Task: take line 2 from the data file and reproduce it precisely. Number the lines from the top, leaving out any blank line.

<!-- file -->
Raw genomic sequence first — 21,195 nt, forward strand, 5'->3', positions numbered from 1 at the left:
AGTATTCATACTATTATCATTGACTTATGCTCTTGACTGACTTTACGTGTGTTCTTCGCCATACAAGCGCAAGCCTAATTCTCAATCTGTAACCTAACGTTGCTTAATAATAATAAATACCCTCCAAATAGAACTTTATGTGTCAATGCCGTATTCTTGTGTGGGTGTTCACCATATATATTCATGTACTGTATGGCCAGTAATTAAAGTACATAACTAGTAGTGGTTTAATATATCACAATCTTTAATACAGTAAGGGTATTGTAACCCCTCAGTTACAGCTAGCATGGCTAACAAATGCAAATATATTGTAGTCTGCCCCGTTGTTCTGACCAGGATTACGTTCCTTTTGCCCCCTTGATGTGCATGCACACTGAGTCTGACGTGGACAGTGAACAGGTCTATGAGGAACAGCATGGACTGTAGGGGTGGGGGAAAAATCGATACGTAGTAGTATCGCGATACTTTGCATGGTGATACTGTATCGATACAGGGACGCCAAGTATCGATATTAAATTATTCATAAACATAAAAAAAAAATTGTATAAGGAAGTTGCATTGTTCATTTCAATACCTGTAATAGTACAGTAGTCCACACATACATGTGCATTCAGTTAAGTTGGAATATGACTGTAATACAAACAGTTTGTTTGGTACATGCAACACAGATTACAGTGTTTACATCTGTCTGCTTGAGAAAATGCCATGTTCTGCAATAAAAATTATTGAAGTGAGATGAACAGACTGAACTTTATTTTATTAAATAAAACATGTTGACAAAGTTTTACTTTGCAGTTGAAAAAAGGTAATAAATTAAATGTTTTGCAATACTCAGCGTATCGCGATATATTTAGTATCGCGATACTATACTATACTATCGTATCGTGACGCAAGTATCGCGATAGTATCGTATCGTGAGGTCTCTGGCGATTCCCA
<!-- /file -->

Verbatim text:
AGTATTCATACTATTATCATTGACTTATGCTCTTGACTGACTTTACGTGTGTTCTTCGCCATACAAGCGCAAGCCTAATTCTCAATCTGTAACCTAACGTTGCTTAATAATAATAAATACCCTCCAAATAGAACTTTATGTGTCAATGCCGTATTCTTGTGTGGGTGTTCACCATATATATTCATGTACTGTATGGCCAGTAATTAAAGTACATAACTAGTAGTGGTTTAATATATCACAATCTTTAATACAGTAAGGGTATTGTAACCCCTCAGTTACAGCTAGCATGGCTAACAAATGCAAATATATTGTAGTCTGCCCCGTTGTTCTGACCAGGATTACGTTCCTTTTGCCCCCTTGATGTGCATGCACACTGAGTCTGACGTGGACAGTGAACAGGTCTATGAGGAACAGCATGGACTGTAGGGGTGGGGGAAAAATCGATACGTAGTAGTATCGCGATACTTTGCATGGTGATACTGTATCGATACAGGGACGCCAAGTATCGATATTAAATTATTCATAAACATAAAAAAAAAATTGTATAAGGAAGTTGCATTGTTCATTTCAATACCTGTAATAGTACAGTAGTCCACACATACATGTGCATTCAGTTAAGTTGGAATATGACTGTAATACAAACAGTTTGTTTGGTACATGCAACACAGATTACAGTGTTTACATCTGTCTGCTTGAGAAAATGCCATGTTCTGCAATAAAAATTATTGAAGTGAGATGAACAGACTGAACTTTATTTTATTAAATAAAACATGTTGACAAAGTTTTACTTTGCAGTTGAAAAAAGGTAATAAATTAAATGTTTTGCAATACTCAGCGTATCGCGATATATTTAGTATCGCGATACTATACTATACTATCGTATCGTGACGCAAGTATCGCGATAGTATCGTATCGTGAGGTCTCTGGCGATTCCCA